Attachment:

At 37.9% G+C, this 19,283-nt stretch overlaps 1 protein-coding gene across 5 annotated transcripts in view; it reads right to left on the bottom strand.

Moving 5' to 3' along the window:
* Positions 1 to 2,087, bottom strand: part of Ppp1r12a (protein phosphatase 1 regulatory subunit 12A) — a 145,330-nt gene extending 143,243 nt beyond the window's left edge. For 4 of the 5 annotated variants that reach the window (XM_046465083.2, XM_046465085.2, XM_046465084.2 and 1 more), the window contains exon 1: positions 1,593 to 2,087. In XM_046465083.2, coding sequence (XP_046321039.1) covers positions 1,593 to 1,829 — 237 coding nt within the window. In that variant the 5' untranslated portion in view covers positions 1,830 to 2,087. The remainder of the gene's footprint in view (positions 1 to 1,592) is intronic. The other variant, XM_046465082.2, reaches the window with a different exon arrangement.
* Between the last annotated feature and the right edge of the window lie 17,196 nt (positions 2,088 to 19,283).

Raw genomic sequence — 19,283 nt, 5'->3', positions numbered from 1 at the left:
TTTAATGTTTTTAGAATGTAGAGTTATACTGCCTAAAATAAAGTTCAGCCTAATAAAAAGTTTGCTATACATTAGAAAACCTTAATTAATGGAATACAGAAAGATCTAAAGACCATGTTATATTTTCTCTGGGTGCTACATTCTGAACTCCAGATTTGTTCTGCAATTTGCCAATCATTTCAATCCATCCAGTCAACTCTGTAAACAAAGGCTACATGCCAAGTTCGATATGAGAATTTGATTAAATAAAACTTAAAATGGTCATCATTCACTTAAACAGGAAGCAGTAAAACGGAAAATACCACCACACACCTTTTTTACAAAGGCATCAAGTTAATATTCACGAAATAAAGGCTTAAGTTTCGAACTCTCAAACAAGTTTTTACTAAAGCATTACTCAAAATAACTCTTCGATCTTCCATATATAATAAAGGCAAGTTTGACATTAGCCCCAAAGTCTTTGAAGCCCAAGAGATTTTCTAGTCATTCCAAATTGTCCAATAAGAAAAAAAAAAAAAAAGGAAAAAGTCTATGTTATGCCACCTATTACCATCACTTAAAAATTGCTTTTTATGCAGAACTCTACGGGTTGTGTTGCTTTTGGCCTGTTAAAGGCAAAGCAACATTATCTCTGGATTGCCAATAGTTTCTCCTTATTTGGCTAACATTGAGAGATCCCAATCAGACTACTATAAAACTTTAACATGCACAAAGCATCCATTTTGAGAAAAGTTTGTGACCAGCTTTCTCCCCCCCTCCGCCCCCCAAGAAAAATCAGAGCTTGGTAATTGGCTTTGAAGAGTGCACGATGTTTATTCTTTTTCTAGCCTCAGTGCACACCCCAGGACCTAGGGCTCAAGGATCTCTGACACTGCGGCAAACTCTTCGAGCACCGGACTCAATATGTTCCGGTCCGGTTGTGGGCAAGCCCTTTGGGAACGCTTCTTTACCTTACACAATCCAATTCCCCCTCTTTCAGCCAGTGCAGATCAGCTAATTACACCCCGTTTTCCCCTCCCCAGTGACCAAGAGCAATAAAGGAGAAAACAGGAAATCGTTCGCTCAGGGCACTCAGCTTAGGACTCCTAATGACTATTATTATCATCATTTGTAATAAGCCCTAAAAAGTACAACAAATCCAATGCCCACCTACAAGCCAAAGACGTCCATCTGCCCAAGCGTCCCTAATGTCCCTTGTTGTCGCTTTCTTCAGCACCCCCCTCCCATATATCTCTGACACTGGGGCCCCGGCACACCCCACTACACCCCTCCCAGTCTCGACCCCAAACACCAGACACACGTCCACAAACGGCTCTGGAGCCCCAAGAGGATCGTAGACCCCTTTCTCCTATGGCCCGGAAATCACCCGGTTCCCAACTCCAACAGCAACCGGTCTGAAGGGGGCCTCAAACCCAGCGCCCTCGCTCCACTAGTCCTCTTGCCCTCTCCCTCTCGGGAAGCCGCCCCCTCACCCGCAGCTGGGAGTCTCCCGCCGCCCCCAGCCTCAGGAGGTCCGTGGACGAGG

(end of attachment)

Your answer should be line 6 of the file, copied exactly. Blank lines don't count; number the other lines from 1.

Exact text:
TTTAATGTTTTTAGAATGTAGAGTTATACTGCCTAAAATAAAGTTCAGCCTAATAAAAAGTTTGCTATACATTAGAAAACCTTAATTAATGGAATACAGAAAGATCTAAAGACCATGTTATATTTTCTCTGGGTGCTACATTCTGAACTCCAGATTTGTTCTGCAATTTGCCAATCATTTCAATCCATCCAGTCAACTCTGTAAACAAAGGCTACATGCCAAGTTCGATATGAGAATTTGATTAAATAAAACTTAAAATGGTCATCATTCACTTAAACAGGAAGCAGTAAAACGGAAAATACCACCACACACCTTTTTTACAAAGGCATCAAGTTAATATTCACGAAATAAAGGCTTAAGTTTCGAACTCTCAAACAAGTTTTTACTAAAGCATTACTCAAAATAACTCTTCGATCTTCCATATATAATAAAGGCAAGTTTGACATTAGCCCCAAAGTCTTTGAAGCCCAAGAGATTTTCTAGTCATTCCAAATTGTCCAATAAGAAAAAAAAAAAAAAAGGAAAAAGTCTATGTTATGCCACCTATTACCATCACTTAAAAATTGCTTTTTATGCAGAACTCTACGGGTTGTGTTGCTTTTGGCCTGTTAAAGGCAAAGCAACATTATCTCTGGATTGCCAATAGTTTCTCCTTATTTGGCTAACATTGAGAGATCCCAATCAGACTACTATAAAACTTTAACATGCACAAAGCATCCATTTTGAGAAAAGTTTGTGACCAGCTTTCTCCCCCCCTCCGCCCCCCAAGAAAAATCAGAGCTTGGTAATTGGCTTTGAAGAGTGCACGATGTTTATTCTTTTTCTAGCCTCAGTGCACACCCCAGGACCTAGGGCTCAAGGATCTCTGACACTGCGGCAAACTCTTCGAGCACCGGACTCAATATGTTCCGGTCCGGTTGTGGGCAAGCCCTTTGGGAACGCTTCTTTACCTTACACAATCCAATTCCCCCTCTTTCAGCCAGTGCAGATCAGCTAATTACACCCCGTTTTCCCCTCCCCAGTGACCAAGAGCAATAAAGGAGAAAACAGGAAATCGTTCGCTCAGGGCACTCAGCTTAGGACTCCTAATGACTATTATTATCATCATTTGTAATAAGCCCTAAAAAGTACAACAAATCCAATGCCCACCTACAAGCCAAAGACGTCCATCTGCCCAAGCGTCCCTAATGTCCCTTGTTGTCGCTTTCTTCAGCACCCCCCTCCCATATATCTCTGACACTGGGGCCCCGGCACACCCCACTACACCCCTCCCAGTCTCGACCCCAAACACCAGACACACGTCCACAAACGGCTCTGGAGCCCCAAGAGGATCGTAGACCCCTTTCTCCTATGGCCCGGAAATCACCCGGTTCCCAACTCCAACAGCAACCGGTCTGAAGGGGGCCTCAAACCCAGCGCCCTCGCTCCACTAGTCCTCTTGCCCTCTCCCTCTCGGGAAGCCGCCCCCTCACCCGCAGCTGGGAGTCTCCCGCCGCCCCCAGCCTCAGGAGGTCCGTGGACGAGG